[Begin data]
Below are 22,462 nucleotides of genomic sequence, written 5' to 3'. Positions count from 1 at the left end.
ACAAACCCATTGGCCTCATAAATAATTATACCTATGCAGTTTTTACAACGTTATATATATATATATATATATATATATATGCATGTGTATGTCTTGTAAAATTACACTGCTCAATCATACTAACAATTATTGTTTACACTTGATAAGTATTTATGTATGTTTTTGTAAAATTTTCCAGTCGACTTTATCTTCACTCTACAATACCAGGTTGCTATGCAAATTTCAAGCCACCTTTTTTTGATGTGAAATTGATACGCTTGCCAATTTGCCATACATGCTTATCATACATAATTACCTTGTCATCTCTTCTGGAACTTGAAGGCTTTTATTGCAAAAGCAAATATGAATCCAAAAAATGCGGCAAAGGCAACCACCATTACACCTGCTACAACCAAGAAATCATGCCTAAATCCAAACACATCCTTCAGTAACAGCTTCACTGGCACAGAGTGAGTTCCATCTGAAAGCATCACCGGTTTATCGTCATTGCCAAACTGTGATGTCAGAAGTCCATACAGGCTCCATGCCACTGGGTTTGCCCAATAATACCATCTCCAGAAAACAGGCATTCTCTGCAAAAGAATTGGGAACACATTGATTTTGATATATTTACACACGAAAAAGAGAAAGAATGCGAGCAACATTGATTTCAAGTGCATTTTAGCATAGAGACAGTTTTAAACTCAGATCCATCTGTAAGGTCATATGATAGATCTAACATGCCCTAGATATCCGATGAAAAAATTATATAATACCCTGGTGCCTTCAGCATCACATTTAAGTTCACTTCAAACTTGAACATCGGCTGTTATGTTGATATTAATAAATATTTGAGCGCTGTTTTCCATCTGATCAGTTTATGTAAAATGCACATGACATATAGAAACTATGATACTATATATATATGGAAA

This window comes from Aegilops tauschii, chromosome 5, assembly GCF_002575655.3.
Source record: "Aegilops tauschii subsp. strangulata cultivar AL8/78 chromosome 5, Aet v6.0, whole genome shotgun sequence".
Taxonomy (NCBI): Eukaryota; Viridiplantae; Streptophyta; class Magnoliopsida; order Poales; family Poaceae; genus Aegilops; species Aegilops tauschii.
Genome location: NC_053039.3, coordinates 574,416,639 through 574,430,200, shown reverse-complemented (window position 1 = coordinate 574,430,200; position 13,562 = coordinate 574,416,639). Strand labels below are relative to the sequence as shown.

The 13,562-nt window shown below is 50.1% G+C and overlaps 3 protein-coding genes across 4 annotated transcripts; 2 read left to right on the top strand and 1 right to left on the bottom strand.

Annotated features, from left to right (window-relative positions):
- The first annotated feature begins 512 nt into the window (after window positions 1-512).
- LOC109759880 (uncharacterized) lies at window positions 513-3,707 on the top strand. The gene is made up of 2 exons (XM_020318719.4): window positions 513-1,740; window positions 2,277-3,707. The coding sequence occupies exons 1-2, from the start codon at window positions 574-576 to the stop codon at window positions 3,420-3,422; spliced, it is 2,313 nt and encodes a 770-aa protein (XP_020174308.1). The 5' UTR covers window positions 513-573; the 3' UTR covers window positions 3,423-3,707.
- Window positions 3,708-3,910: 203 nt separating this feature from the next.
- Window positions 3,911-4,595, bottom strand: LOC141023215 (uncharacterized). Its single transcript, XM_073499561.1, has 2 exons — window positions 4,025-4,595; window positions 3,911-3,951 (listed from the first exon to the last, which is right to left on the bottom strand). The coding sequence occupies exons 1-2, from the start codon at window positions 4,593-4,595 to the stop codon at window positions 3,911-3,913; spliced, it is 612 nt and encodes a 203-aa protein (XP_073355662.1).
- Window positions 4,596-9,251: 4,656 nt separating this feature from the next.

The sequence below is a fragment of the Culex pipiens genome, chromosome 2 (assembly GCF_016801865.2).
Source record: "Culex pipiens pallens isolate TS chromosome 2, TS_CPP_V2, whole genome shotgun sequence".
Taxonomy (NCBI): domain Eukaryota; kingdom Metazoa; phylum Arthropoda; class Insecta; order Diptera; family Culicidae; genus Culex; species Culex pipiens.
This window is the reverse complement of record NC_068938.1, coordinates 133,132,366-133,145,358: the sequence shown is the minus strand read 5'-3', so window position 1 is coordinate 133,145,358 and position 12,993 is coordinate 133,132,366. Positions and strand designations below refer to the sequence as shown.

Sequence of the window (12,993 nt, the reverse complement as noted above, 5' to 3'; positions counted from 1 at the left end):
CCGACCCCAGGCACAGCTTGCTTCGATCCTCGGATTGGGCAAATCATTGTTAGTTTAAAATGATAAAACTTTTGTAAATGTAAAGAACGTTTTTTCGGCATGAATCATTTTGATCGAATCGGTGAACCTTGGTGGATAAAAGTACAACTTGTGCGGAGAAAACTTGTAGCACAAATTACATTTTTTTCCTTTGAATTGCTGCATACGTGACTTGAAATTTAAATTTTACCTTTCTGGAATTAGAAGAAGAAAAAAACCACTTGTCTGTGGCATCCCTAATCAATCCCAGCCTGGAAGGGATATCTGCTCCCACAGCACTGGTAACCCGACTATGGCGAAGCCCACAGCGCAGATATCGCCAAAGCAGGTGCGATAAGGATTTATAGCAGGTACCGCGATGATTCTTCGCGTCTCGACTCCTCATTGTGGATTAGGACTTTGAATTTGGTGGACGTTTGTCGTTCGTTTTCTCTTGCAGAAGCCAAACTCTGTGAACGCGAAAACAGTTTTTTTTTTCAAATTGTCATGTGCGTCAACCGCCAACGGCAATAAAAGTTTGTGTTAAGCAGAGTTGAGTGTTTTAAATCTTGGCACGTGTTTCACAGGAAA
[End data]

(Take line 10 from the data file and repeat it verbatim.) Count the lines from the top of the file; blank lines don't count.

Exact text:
- LOC109759880 (uncharacterized) lies at window positions 513-3,707 on the top strand. The gene is made up of 2 exons (XM_020318719.4): window positions 513-1,740; window positions 2,277-3,707. The coding sequence occupies exons 1-2, from the start codon at window positions 574-576 to the stop codon at window positions 3,420-3,422; spliced, it is 2,313 nt and encodes a 770-aa protein (XP_020174308.1). The 5' UTR covers window positions 513-573; the 3' UTR covers window positions 3,423-3,707.